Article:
– The film’s entire logic centres (insofar as she’s its symbolic centre, an absent centre that’s also a a lost thread, a prematurely dead future like Hicks and Newt at the start of Fincher’s Alien3) on a dead woman who, it seems, has, illegally and apparently technically impossibly, reproduced, dying (oh, the blatant, brutal irony) in the prohibited/impossible act of childbirth (for replicants in this dual world of 2019/2049, everything is/was prohibited, including procreation …). Later in the narrative, she is briefly artificially reconstructed (and hey, we all KNOW she was already, in the earlier movie, artificially CONSTRUCTED, and, ostensibly, spared the four-year life span of the 2019 replicants –  but she seems to have been given exactly that by this film, a corpse, a boxed skeleton buried beneath a tree two years after escaping with Deckard …). The new Rachael is presented to her aged former lover (conspicuously undead, no four-year life-span for this pseudo-replicant Deckard), and immediately shot through that Yoricky skull for having the wrong eye colour (oh, how racism intersects with sexism in this Brave New World – where, after all, are the African Americans in this vision of California, 2049?). Elsewhere in this bloated parable of contemporary misogyny, another woman replicant is born, lasciviously caressed and groped by blind Niander Wallace, this film’s tyrannous Tyrell, and then viciously knifed in the stomach BECAUSE SHE CANNOT REPRODUCE. K’s boss is a woman (a Madame, no less, which tells us much …). She’s shot dead too. By another woman, a murderous replicant, who also literally stamps out of existence K’s love interest, a sentient female hologram called Joi (“a basic pleasure model”, Bryant would have called her, in 2019) who’s been confined/reduced for whatever borderline abusive reasons to a futuristic memory stick. The murderous replicant, agent of Wallace the creator, is of course a woman WHO ALSO CANNOT REPRODUCE (god, all this female failing-to-reproduce, and all this creation-production of women who fail to reproduce, you’d think there was some kind of male anxiety or something somewhere. It’s Frankenstein, but not as we know it). She is strangled and drowned in the sea (la mer – mother – geddit?) by our hero K-Joe. Meanwhile, his cloned sister, the film’s Messiah-substitute, hides, screened from the world, in a sterile tent, officially cursed by immune deficiencies and thus excluded from the social (and, like her analogue JF Sebastian, the off-world). The film’s final shot, its closing symbolic gesture, is not of her, harbinger of a replicant-reproducing future, but of her ageing father’s hand on the isolating screen (which is, of course, also our screen, the film that ostensibly separates us from contamination by the ideological fantasy of the film-world itself) – the father’s hand, a metonymy of a (his, our) replicant-killing present and past. Like the dead hand of Casaubon in George Eliot’s novel, Deckard’s hand – the hand so brutally and pointedly broken by Roy Batty in Scott’s film, in payment for the replicants Deckard has murdered (and let’s remind ourselves, these movies are basically about cops who kill illegal immigrants) – this hand controls this narrative, from the monument of its inception (ha!) to its evasive, handrocentric conclusion. Paternity (“at best a fiction”, Harold Bloom once wrote) determines this film’s pretend-but-not-really obsession with maternity. It insistently overrides the ostensibly mother/daughter-centred narrative (Deckard’s hand performing a huge ideological sleight-of-hand), repeatedly produces and then destroys the feminine (all the while relentlessly consuming through a kind of punitively prolonged handjob its violently sexualised virtuality). Women, of course, lead the vestigial “Revolution” of the Replicants – but that’s part of this film’s imaginary future, not ours, something the father’s hand half points to and half dismisses with a wave. Our ideological poverty – the curse of the Western 21st Century, our repeated failure or deliberate refusal (we have a choice, at least) to imagine a world different from, or better than, less disgracefully misogynist than, less appallingly racist than, our own – is writ large – huge – by this hand as Blade Runner 2049 progresses, reflecting back to us on a gigantic scale the size of our secret prejudices, the violent potentials of our secret fantasies. Mothers, it repeats, are born to die, to be killed, to exist in our visual and ideological field only as real or potential corpses. Fathers … well, they just go on and on, disastrously producing and producing again everything that’s flawed, fucked-up, failed, futile. Deckard’s hand, the hand of the father and the past, replaces in this final image the daughter’s potential future. It holds the key, the digits that code this digitally-created world. Deckard’s hand, the hand of patriarchal power, pulls all the strings in this narrative. And we’re all dealt a dodgy hand from the deck of cards held by this father’s hand.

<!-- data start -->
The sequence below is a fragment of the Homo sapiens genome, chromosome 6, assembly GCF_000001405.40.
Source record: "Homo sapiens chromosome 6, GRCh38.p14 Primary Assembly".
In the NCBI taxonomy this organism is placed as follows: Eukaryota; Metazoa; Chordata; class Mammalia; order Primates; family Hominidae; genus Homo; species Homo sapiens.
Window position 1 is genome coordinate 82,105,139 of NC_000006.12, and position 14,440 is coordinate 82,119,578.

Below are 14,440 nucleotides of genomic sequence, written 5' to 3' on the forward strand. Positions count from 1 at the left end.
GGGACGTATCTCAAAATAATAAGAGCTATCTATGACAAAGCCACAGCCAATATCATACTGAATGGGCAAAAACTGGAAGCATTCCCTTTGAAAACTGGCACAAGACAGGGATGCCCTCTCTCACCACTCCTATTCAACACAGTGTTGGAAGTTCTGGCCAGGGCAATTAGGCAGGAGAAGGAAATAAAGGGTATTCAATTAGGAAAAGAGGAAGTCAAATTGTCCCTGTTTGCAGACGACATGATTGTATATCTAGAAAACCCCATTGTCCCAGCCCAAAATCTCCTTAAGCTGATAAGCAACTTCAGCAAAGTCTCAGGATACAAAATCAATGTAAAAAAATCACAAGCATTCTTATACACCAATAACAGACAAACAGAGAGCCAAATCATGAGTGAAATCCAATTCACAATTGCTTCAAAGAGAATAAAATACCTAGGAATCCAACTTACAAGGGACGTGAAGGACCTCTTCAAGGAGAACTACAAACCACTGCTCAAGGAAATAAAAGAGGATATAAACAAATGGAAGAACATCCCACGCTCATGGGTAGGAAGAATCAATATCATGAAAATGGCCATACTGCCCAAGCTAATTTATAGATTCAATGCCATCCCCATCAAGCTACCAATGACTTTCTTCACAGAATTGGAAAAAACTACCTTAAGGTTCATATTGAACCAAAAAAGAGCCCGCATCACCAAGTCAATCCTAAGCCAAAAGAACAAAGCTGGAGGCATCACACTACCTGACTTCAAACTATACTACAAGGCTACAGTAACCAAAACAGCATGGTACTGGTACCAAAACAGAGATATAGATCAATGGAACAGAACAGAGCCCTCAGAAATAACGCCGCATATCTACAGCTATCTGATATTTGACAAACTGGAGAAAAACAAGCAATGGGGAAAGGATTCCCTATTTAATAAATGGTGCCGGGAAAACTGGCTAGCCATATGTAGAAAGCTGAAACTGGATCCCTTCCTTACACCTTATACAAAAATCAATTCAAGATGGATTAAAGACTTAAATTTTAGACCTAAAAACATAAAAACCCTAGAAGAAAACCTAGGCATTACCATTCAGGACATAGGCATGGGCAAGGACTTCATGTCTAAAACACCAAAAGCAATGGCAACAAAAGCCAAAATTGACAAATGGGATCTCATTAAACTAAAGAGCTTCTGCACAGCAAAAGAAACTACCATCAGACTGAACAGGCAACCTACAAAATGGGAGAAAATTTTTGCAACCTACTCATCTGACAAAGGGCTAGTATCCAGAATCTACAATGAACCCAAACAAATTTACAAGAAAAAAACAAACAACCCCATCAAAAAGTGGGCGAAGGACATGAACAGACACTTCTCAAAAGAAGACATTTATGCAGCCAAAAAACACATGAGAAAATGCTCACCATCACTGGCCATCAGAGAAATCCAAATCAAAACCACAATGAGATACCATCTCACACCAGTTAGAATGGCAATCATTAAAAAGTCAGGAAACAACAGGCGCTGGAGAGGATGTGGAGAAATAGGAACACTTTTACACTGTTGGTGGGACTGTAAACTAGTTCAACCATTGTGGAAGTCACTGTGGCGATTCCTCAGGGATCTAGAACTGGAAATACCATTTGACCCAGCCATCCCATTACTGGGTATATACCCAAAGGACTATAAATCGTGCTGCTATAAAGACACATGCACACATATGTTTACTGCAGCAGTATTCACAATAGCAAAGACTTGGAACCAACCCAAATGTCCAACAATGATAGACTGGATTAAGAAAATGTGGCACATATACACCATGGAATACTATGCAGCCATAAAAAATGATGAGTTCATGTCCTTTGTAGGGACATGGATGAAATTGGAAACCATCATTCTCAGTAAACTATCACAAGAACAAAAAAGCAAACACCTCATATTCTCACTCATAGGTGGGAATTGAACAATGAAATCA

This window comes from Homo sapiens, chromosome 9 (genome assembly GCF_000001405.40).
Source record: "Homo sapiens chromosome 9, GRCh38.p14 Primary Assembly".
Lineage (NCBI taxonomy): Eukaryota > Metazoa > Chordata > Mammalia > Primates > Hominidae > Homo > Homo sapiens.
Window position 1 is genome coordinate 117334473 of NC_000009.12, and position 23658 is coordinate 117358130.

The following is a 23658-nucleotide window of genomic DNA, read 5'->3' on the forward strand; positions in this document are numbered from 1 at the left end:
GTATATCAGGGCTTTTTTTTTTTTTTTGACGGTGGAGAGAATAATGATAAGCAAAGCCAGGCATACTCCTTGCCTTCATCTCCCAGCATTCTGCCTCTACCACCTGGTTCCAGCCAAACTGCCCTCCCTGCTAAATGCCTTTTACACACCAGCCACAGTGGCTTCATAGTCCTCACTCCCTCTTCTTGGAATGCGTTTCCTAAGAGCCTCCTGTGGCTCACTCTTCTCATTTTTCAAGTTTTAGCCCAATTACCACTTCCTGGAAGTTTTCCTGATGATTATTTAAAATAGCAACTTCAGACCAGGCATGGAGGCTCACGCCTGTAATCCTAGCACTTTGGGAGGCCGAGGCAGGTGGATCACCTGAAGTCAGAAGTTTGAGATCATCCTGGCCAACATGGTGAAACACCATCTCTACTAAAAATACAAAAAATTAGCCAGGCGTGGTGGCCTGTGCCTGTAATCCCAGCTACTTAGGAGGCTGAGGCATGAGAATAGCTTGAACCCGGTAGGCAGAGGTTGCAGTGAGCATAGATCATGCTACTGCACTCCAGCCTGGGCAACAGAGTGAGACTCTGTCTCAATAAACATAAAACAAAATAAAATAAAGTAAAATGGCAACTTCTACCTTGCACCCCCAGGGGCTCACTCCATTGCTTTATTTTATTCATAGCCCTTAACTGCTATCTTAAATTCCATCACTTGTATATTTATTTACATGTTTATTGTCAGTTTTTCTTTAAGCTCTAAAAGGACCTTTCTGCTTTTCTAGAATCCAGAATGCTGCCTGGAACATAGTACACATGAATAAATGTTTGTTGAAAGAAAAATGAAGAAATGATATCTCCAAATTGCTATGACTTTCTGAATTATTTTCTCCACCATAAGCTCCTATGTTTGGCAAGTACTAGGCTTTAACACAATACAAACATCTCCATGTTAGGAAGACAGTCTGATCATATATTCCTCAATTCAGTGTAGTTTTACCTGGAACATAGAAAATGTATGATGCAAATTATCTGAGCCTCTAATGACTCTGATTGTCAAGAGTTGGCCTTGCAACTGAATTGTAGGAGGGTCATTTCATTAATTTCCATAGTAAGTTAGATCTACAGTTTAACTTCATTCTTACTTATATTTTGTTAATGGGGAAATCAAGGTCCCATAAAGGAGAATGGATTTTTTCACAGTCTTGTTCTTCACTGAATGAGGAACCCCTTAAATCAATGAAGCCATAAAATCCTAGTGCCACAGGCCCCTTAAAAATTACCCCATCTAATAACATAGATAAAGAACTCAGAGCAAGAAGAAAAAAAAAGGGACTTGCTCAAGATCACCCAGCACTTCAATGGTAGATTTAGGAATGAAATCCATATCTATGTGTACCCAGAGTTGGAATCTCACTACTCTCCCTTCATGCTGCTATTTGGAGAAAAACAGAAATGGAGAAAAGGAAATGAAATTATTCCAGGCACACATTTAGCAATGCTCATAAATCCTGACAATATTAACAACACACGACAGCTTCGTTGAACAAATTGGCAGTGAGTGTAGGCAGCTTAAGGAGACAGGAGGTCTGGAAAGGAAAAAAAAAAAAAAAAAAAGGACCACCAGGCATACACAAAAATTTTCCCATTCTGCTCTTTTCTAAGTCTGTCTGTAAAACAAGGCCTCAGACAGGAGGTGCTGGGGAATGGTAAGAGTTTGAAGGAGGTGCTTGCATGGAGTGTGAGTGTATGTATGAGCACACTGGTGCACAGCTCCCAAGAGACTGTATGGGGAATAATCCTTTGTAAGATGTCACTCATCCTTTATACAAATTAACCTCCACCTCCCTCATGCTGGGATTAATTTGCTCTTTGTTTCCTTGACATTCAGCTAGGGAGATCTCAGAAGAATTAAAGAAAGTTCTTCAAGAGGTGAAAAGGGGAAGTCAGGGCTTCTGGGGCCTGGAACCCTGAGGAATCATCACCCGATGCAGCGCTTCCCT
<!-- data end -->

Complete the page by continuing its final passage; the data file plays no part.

Yeah, but, but, but, I haven’t even started yet, the, the critics are right, aren’t they, just marvel at the spectacle, the sheer sheery sheerness of it all ..

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9781526113030

New exhibition and book, coming in October 2017 at The Photographers’ Gallery and from Manchester University Press.